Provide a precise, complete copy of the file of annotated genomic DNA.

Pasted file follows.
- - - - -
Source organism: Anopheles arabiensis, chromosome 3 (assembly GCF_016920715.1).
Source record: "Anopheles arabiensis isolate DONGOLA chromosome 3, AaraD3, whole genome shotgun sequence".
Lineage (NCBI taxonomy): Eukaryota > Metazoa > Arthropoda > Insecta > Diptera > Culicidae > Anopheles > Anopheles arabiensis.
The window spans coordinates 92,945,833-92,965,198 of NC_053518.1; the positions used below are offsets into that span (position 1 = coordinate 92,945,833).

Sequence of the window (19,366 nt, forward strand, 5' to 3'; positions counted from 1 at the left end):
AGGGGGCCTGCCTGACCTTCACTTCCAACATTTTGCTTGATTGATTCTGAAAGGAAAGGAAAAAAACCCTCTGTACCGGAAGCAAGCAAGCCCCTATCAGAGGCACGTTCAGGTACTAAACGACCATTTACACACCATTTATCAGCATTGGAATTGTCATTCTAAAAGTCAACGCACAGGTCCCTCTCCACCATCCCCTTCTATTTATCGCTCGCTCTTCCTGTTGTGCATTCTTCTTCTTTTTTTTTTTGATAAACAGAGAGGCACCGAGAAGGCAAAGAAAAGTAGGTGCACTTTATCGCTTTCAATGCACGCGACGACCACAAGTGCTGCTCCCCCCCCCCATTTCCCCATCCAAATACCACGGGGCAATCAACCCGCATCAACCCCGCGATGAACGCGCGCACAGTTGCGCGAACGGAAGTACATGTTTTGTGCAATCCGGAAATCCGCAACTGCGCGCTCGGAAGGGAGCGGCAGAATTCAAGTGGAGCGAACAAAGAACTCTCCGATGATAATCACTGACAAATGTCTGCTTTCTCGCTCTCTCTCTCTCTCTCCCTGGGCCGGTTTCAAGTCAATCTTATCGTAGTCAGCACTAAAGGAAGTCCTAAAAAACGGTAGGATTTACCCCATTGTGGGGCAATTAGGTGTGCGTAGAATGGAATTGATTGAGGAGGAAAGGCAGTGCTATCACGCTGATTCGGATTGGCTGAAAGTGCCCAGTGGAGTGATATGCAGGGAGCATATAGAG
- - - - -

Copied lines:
Source organism: Anopheles arabiensis, chromosome 3 (assembly GCF_016920715.1).
Source record: "Anopheles arabiensis isolate DONGOLA chromosome 3, AaraD3, whole genome shotgun sequence".
Lineage (NCBI taxonomy): Eukaryota > Metazoa > Arthropoda > Insecta > Diptera > Culicidae > Anopheles > Anopheles arabiensis.
The window spans coordinates 92,945,833-92,965,198 of NC_053518.1; the positions used below are offsets into that span (position 1 = coordinate 92,945,833).

Sequence of the window (19,366 nt, forward strand, 5' to 3'; positions counted from 1 at the left end):
AGGGGGCCTGCCTGACCTTCACTTCCAACATTTTGCTTGATTGATTCTGAAAGGAAAGGAAAAAAACCCTCTGTACCGGAAGCAAGCAAGCCCCTATCAGAGGCACGTTCAGGTACTAAACGACCATTTACACACCATTTATCAGCATTGGAATTGTCATTCTAAAAGTCAACGCACAGGTCCCTCTCCACCATCCCCTTCTATTTATCGCTCGCTCTTCCTGTTGTGCATTCTTCTTCTTTTTTTTTTTGATAAACAGAGAGGCACCGAGAAGGCAAAGAAAAGTAGGTGCACTTTATCGCTTTCAATGCACGCGACGACCACAAGTGCTGCTCCCCCCCCCCATTTCCCCATCCAAATACCACGGGGCAATCAACCCGCATCAACCCCGCGATGAACGCGCGCACAGTTGCGCGAACGGAAGTACATGTTTTGTGCAATCCGGAAATCCGCAACTGCGCGCTCGGAAGGGAGCGGCAGAATTCAAGTGGAGCGAACAAAGAACTCTCCGATGATAATCACTGACAAATGTCTGCTTTCTCGCTCTCTCTCTCTCTCTCCCTGGGCCGGTTTCAAGTCAATCTTATCGTAGTCAGCACTAAAGGAAGTCCTAAAAAACGGTAGGATTTACCCCATTGTGGGGCAATTAGGTGTGCGTAGAATGGAATTGATTGAGGAGGAAAGGCAGTGCTATCACGCTGATTCGGATTGGCTGAAAGTGCCCAGTGGAGTGATATGCAGGGAGCATATAGAG